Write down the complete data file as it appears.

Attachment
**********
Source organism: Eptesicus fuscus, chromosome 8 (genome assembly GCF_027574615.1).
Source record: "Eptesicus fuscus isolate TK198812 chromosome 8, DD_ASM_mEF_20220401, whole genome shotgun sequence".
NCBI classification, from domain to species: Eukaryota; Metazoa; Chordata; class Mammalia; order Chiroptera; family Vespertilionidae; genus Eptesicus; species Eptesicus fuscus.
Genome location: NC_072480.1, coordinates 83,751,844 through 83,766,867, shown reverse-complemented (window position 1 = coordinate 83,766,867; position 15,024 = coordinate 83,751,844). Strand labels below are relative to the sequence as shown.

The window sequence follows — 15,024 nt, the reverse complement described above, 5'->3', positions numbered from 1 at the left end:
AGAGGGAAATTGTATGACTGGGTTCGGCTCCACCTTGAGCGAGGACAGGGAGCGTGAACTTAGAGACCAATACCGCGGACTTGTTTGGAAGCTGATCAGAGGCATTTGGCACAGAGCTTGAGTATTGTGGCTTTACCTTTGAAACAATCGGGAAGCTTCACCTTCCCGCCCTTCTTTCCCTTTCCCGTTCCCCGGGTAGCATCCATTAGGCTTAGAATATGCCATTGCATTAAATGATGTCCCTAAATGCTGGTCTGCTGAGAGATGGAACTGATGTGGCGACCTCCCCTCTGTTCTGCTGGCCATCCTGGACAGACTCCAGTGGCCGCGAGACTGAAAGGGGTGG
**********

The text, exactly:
Source organism: Eptesicus fuscus, chromosome 8 (genome assembly GCF_027574615.1).
Source record: "Eptesicus fuscus isolate TK198812 chromosome 8, DD_ASM_mEF_20220401, whole genome shotgun sequence".
NCBI classification, from domain to species: Eukaryota; Metazoa; Chordata; class Mammalia; order Chiroptera; family Vespertilionidae; genus Eptesicus; species Eptesicus fuscus.
Genome location: NC_072480.1, coordinates 83,751,844 through 83,766,867, shown reverse-complemented (window position 1 = coordinate 83,766,867; position 15,024 = coordinate 83,751,844). Strand labels below are relative to the sequence as shown.

The window sequence follows — 15,024 nt, the reverse complement described above, 5'->3', positions numbered from 1 at the left end:
AGAGGGAAATTGTATGACTGGGTTCGGCTCCACCTTGAGCGAGGACAGGGAGCGTGAACTTAGAGACCAATACCGCGGACTTGTTTGGAAGCTGATCAGAGGCATTTGGCACAGAGCTTGAGTATTGTGGCTTTACCTTTGAAACAATCGGGAAGCTTCACCTTCCCGCCCTTCTTTCCCTTTCCCGTTCCCCGGGTAGCATCCATTAGGCTTAGAATATGCCATTGCATTAAATGATGTCCCTAAATGCTGGTCTGCTGAGAGATGGAACTGATGTGGCGACCTCCCCTCTGTTCTGCTGGCCATCCTGGACAGACTCCAGTGGCCGCGAGACTGAAAGGGGTGG